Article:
White House Seeks Input On Transparency - InformationWeek
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6/4/2009
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White House Seeks Input On Transparency

The Obama administration wants to know what you think about government transparency. Deputy CTO for Open Government Beth Noveck issued a call for input Wednesday about the government's efforts to make more information available to the public.

The Obama administration wants to know what you think about government transparency. Deputy CTO for Open Government Beth Noveck issued a call for input Wednesday about the government's efforts to make more information available to the public.Noveck and others have entered the second of a three-phase effort to guide policies on transparency, participation, and collaboration. They are encouraging discussion to create a definition of transparency, principles, and priorities.

"While many decisions will not be either/or choices, some tradeoffs will be inevitable," Noveck wrote in a White House blog post. "We need to understand which buckets of principles make sense in a given context. Prioritizing demands understanding what each principle means in practice and then weighing the relative costs and benefits."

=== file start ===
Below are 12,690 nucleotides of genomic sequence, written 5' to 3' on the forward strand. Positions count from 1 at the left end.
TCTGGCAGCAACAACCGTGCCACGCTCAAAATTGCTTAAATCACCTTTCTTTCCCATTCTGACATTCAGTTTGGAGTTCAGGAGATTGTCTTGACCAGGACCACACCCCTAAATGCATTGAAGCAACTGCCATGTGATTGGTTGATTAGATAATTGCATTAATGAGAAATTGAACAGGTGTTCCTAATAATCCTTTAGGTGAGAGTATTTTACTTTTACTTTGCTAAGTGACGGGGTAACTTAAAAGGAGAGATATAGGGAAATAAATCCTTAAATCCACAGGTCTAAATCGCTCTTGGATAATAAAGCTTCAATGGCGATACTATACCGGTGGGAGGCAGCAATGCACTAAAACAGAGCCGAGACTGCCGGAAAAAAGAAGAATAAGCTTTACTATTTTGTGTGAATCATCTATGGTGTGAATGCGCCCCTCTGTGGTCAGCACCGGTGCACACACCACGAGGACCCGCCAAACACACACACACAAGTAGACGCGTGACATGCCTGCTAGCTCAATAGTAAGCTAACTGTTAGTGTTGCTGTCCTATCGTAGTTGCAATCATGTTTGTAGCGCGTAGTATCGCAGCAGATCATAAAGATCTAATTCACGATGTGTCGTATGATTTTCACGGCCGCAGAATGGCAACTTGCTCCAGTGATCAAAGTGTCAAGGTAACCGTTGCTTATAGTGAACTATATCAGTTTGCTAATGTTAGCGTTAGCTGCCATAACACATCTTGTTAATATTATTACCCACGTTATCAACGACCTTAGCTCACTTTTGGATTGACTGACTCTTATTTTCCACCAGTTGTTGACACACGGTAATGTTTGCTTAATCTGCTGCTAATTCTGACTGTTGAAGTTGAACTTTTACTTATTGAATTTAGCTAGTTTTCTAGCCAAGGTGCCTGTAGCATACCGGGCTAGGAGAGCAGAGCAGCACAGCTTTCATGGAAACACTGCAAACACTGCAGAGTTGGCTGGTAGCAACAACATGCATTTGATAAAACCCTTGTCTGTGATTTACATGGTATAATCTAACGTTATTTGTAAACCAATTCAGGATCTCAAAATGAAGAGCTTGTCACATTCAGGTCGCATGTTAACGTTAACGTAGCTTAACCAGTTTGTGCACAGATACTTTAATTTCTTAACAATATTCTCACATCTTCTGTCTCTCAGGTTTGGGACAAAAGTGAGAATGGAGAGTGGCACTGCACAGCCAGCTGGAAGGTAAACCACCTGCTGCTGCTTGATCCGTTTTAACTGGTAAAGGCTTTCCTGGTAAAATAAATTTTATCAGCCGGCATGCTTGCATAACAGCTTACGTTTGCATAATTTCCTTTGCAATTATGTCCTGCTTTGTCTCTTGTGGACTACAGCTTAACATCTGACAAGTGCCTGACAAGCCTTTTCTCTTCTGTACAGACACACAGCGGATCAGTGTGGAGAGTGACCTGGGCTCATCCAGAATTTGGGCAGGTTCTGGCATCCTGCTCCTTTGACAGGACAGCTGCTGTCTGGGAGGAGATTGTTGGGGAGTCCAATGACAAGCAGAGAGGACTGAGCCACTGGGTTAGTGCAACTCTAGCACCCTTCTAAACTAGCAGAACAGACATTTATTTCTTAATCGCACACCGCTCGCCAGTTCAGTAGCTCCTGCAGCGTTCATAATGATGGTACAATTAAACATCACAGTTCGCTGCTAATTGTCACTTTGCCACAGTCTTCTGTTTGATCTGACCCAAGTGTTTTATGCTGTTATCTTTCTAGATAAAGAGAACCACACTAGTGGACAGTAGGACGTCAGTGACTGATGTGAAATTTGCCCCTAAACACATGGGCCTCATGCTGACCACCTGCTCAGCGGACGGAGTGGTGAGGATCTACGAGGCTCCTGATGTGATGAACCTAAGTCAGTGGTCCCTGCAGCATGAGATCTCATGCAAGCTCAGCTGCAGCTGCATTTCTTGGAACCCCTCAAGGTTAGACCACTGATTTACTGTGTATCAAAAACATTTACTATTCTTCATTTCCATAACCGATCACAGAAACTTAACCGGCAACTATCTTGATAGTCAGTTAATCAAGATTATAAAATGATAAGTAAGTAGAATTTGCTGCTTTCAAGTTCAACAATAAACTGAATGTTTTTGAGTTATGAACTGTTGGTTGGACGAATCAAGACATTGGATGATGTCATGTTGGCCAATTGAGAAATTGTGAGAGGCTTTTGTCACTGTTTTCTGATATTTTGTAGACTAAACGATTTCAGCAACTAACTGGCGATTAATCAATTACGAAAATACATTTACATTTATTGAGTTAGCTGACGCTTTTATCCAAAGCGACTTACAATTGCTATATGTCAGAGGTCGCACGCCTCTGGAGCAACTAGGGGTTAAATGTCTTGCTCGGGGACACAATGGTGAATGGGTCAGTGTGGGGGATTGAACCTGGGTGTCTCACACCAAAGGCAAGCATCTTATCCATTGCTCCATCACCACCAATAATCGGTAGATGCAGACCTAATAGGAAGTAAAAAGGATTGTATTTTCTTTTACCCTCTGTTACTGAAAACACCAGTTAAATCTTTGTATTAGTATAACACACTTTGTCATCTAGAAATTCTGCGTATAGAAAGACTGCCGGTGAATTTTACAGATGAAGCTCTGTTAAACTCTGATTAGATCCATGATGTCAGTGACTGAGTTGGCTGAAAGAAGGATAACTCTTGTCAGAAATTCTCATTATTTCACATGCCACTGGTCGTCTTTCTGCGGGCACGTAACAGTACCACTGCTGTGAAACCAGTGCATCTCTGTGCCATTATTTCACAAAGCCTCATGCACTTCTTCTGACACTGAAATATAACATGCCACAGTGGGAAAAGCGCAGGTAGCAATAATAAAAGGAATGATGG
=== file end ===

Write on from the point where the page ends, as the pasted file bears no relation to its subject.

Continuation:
She pointed to airline scheduling performance data and said that it may be more important to release accurate information if the goal is for the Federal Aviation Administration to draft informed regulations.

"If the goal is to help travelers make better-informed travel decisions then the information must be comprehensive," she explained. "If transparency serves the goal of enabling companies to build information-related businesses that incorporate on-time data then timeliness is of the essence."

So, agencies will have to weigh competing interests when deciding to release information.

Noveck also said that the administration wants to adopt "crowd-sourcing" to help evaluate data, which should be complete, primary, timely, accessible, machine-processable, non-discriminatory, non-proprietary, and license-free. Finally, she said government agencies should explain all policy decisions and the reasoning behind them in layman's terms.

The administration wants input about costs and benefits, feedback on whether it has overlooked any existing guidance it should heed, and recommendations on putting the principles into practice. Noveck asked for opinions and ideas about how to prioritize and balance the goals of timeliness and accuracy. Finally, she asked for input on whether rules of transparency should be hard and fast and when they should allow for flexibility and entrepreneurship within government agencies.

Readers are invited to register and comment.

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